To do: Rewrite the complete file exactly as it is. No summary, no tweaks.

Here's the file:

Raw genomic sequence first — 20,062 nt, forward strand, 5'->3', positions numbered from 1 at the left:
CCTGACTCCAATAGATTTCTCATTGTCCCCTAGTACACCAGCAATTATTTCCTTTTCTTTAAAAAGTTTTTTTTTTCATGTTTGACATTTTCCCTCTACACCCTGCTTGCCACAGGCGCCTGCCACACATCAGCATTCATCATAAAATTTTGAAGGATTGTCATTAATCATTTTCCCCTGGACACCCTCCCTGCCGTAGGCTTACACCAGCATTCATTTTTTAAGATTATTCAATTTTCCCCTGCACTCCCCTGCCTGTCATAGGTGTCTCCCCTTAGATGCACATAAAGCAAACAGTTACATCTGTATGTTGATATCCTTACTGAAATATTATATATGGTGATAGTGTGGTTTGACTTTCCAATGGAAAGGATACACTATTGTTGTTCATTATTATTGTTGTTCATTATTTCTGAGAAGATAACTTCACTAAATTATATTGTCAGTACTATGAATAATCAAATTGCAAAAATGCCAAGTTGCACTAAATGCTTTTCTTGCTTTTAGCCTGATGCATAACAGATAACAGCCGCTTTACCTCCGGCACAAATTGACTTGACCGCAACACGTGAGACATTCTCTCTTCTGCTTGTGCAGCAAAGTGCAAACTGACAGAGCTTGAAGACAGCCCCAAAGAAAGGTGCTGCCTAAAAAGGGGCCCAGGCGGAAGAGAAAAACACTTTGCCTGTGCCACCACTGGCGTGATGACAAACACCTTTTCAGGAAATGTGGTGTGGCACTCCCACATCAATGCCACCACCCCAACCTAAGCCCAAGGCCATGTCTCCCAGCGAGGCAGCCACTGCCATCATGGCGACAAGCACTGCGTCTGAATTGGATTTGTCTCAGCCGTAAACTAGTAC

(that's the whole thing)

Raw genomic sequence first — 20,062 nt, forward strand, 5'->3', positions numbered from 1 at the left:
CCTGACTCCAATAGATTTCTCATTGTCCCCTAGTACACCAGCAATTATTTCCTTTTCTTTAAAAAGTTTTTTTTTTCATGTTTGACATTTTCCCTCTACACCCTGCTTGCCACAGGCGCCTGCCACACATCAGCATTCATCATAAAATTTTGAAGGATTGTCATTAATCATTTTCCCCTGGACACCCTCCCTGCCGTAGGCTTACACCAGCATTCATTTTTTAAGATTATTCAATTTTCCCCTGCACTCCCCTGCCTGTCATAGGTGTCTCCCCTTAGATGCACATAAAGCAAACAGTTACATCTGTATGTTGATATCCTTACTGAAATATTATATATGGTGATAGTGTGGTTTGACTTTCCAATGGAAAGGATACACTATTGTTGTTCATTATTATTGTTGTTCATTATTTCTGAGAAGATAACTTCACTAAATTATATTGTCAGTACTATGAATAATCAAATTGCAAAAATGCCAAGTTGCACTAAATGCTTTTCTTGCTTTTAGCCTGATGCATAACAGATAACAGCCGCTTTACCTCCGGCACAAATTGACTTGACCGCAACACGTGAGACATTCTCTCTTCTGCTTGTGCAGCAAAGTGCAAACTGACAGAGCTTGAAGACAGCCCCAAAGAAAGGTGCTGCCTAAAAAGGGGCCCAGGCGGAAGAGAAAAACACTTTGCCTGTGCCACCACTGGCGTGATGACAAACACCTTTTCAGGAAATGTGGTGTGGCACTCCCACATCAATGCCACCACCCCAACCTAAGCCCAAGGCCATGTCTCCCAGCGAGGCAGCCACTGCCATCATGGCGACAAGCACTGCGTCTGAATTGGATTTGTCTCAGCCGTAAACTAGTAC